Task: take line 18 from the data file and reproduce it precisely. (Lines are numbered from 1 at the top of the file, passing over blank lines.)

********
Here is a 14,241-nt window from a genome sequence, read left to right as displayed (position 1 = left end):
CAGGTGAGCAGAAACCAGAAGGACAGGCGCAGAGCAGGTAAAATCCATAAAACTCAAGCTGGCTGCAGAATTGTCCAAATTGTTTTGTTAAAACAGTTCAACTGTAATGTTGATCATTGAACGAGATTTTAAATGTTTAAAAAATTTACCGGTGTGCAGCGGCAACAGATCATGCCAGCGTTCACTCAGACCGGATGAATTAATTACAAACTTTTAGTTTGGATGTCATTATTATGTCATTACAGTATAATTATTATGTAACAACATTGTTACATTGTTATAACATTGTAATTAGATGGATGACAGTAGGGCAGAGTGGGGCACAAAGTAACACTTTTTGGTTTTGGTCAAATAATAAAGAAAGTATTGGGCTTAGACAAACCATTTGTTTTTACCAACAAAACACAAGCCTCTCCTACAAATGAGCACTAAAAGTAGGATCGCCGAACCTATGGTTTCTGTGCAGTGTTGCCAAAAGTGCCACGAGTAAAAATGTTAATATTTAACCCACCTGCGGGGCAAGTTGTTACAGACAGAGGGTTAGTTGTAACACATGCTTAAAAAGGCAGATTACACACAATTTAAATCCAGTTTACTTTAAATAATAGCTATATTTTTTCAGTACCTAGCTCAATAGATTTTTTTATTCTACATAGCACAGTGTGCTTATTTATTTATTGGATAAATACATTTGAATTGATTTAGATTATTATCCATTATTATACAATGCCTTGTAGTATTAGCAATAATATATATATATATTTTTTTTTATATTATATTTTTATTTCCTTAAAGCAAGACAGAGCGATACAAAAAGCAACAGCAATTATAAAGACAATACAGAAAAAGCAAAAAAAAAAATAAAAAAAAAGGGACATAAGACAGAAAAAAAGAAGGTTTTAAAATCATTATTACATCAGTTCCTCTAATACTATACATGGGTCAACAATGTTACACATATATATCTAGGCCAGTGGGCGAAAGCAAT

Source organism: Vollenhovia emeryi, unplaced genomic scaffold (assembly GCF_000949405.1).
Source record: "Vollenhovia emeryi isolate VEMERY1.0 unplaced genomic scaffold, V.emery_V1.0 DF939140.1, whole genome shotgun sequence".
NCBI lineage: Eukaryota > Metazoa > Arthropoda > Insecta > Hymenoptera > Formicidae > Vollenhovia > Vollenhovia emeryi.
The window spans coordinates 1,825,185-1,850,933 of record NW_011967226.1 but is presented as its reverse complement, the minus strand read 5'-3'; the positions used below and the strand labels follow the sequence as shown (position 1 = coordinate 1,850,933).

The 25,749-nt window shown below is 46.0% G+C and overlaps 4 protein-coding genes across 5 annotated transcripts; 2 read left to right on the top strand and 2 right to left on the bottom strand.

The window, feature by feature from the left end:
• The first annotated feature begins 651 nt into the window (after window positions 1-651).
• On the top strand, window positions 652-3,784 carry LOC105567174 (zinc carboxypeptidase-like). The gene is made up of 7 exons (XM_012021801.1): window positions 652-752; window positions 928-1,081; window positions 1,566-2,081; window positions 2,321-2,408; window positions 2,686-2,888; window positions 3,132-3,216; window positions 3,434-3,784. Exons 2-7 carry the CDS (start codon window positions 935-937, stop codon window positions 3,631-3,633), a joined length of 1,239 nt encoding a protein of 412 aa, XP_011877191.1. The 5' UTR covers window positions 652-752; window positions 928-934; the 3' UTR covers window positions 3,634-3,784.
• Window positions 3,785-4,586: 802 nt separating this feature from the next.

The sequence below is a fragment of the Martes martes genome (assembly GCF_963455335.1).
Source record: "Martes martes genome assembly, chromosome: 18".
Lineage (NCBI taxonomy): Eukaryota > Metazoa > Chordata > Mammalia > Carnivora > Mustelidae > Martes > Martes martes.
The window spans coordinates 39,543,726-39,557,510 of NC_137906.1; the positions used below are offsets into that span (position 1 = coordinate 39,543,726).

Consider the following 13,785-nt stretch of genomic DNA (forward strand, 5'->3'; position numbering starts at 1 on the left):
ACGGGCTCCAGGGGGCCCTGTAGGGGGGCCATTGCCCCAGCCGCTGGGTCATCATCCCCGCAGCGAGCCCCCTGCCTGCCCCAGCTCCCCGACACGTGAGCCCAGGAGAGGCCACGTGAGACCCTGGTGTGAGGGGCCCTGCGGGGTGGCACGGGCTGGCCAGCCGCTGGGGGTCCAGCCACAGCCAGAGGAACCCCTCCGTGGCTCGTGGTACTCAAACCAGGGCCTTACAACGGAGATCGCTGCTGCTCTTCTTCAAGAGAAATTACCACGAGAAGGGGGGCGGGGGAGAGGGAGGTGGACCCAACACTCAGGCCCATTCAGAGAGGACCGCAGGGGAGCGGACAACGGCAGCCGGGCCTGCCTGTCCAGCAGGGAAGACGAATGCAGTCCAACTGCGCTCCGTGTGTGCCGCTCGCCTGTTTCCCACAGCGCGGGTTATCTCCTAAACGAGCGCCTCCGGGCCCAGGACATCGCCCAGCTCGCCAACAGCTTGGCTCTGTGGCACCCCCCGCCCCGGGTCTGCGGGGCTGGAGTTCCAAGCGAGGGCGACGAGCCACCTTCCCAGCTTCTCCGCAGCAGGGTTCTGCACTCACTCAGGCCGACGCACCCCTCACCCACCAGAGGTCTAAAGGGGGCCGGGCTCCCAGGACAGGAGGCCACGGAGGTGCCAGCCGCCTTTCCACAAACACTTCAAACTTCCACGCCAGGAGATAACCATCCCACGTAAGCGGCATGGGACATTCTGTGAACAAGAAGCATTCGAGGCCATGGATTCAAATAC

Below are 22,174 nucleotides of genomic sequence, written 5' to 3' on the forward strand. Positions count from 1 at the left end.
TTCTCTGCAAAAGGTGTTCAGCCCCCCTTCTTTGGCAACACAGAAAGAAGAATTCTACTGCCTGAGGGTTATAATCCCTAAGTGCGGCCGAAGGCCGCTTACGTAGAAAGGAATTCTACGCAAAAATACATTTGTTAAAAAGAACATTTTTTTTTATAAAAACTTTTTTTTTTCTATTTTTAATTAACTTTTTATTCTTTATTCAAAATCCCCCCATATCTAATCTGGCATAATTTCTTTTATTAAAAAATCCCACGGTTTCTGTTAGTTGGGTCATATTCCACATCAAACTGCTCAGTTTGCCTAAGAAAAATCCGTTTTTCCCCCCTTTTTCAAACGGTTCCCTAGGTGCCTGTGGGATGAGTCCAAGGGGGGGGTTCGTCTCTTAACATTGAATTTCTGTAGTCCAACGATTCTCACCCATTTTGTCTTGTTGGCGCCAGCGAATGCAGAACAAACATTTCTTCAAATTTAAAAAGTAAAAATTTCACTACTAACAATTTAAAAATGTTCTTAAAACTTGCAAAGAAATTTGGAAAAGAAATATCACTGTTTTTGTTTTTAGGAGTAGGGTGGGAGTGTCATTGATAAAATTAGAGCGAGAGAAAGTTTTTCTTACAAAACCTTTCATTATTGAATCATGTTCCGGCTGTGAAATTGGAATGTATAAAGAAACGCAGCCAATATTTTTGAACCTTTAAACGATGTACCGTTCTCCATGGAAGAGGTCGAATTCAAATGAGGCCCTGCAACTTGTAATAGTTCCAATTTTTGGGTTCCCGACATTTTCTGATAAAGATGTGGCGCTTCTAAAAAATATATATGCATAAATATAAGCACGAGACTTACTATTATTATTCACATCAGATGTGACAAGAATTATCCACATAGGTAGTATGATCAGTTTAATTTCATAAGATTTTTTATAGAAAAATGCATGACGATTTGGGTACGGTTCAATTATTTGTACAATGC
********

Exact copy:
Below are 22,174 nucleotides of genomic sequence, written 5' to 3' on the forward strand. Positions count from 1 at the left end.